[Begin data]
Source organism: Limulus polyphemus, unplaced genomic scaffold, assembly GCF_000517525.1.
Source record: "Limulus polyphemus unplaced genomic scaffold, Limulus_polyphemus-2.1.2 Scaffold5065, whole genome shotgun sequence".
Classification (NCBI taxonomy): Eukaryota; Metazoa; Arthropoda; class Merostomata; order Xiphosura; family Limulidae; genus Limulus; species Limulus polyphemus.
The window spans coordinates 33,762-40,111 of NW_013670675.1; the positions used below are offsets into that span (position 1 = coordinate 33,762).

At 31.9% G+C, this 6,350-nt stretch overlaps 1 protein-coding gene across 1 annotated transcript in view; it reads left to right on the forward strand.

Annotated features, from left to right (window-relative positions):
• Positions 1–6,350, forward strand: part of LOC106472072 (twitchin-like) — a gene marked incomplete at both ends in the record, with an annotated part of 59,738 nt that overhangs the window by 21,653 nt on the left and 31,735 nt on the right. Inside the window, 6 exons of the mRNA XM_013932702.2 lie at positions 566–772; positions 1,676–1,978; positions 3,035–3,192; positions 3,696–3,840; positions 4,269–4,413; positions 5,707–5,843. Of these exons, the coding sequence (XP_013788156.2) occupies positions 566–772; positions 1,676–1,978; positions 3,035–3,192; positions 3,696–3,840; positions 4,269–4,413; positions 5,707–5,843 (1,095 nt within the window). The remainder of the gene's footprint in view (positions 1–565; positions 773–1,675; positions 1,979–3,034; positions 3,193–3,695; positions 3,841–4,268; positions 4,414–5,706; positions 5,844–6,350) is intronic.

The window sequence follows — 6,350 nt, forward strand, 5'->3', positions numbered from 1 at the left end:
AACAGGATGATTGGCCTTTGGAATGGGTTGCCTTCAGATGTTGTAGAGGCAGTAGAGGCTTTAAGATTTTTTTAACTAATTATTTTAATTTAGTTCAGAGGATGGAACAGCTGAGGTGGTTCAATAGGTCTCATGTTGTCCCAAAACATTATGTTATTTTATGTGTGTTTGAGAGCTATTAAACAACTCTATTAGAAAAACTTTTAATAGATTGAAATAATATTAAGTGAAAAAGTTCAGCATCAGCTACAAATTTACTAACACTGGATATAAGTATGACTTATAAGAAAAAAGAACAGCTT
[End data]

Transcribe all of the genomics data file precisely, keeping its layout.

Source organism: Limulus polyphemus, unplaced genomic scaffold, assembly GCF_000517525.1.
Source record: "Limulus polyphemus unplaced genomic scaffold, Limulus_polyphemus-2.1.2 Scaffold5065, whole genome shotgun sequence".
Classification (NCBI taxonomy): Eukaryota; Metazoa; Arthropoda; class Merostomata; order Xiphosura; family Limulidae; genus Limulus; species Limulus polyphemus.
The window spans coordinates 33,762-40,111 of NW_013670675.1; the positions used below are offsets into that span (position 1 = coordinate 33,762).

At 31.9% G+C, this 6,350-nt stretch overlaps 1 protein-coding gene across 1 annotated transcript in view; it reads left to right on the forward strand.

Annotated features, from left to right (window-relative positions):
• Positions 1–6,350, forward strand: part of LOC106472072 (twitchin-like) — a gene marked incomplete at both ends in the record, with an annotated part of 59,738 nt that overhangs the window by 21,653 nt on the left and 31,735 nt on the right. Inside the window, 6 exons of the mRNA XM_013932702.2 lie at positions 566–772; positions 1,676–1,978; positions 3,035–3,192; positions 3,696–3,840; positions 4,269–4,413; positions 5,707–5,843. Of these exons, the coding sequence (XP_013788156.2) occupies positions 566–772; positions 1,676–1,978; positions 3,035–3,192; positions 3,696–3,840; positions 4,269–4,413; positions 5,707–5,843 (1,095 nt within the window). The remainder of the gene's footprint in view (positions 1–565; positions 773–1,675; positions 1,979–3,034; positions 3,193–3,695; positions 3,841–4,268; positions 4,414–5,706; positions 5,844–6,350) is intronic.

The window sequence follows — 6,350 nt, forward strand, 5'->3', positions numbered from 1 at the left end:
AACAGGATGATTGGCCTTTGGAATGGGTTGCCTTCAGATGTTGTAGAGGCAGTAGAGGCTTTAAGATTTTTTTAACTAATTATTTTAATTTAGTTCAGAGGATGGAACAGCTGAGGTGGTTCAATAGGTCTCATGTTGTCCCAAAACATTATGTTATTTTATGTGTGTTTGAGAGCTATTAAACAACTCTATTAGAAAAACTTTTAATAGATTGAAATAATATTAAGTGAAAAAGTTCAGCATCAGCTACAAATTTACTAACACTGGATATAAGTATGACTTATAAGAAAAAAGAACAGCTT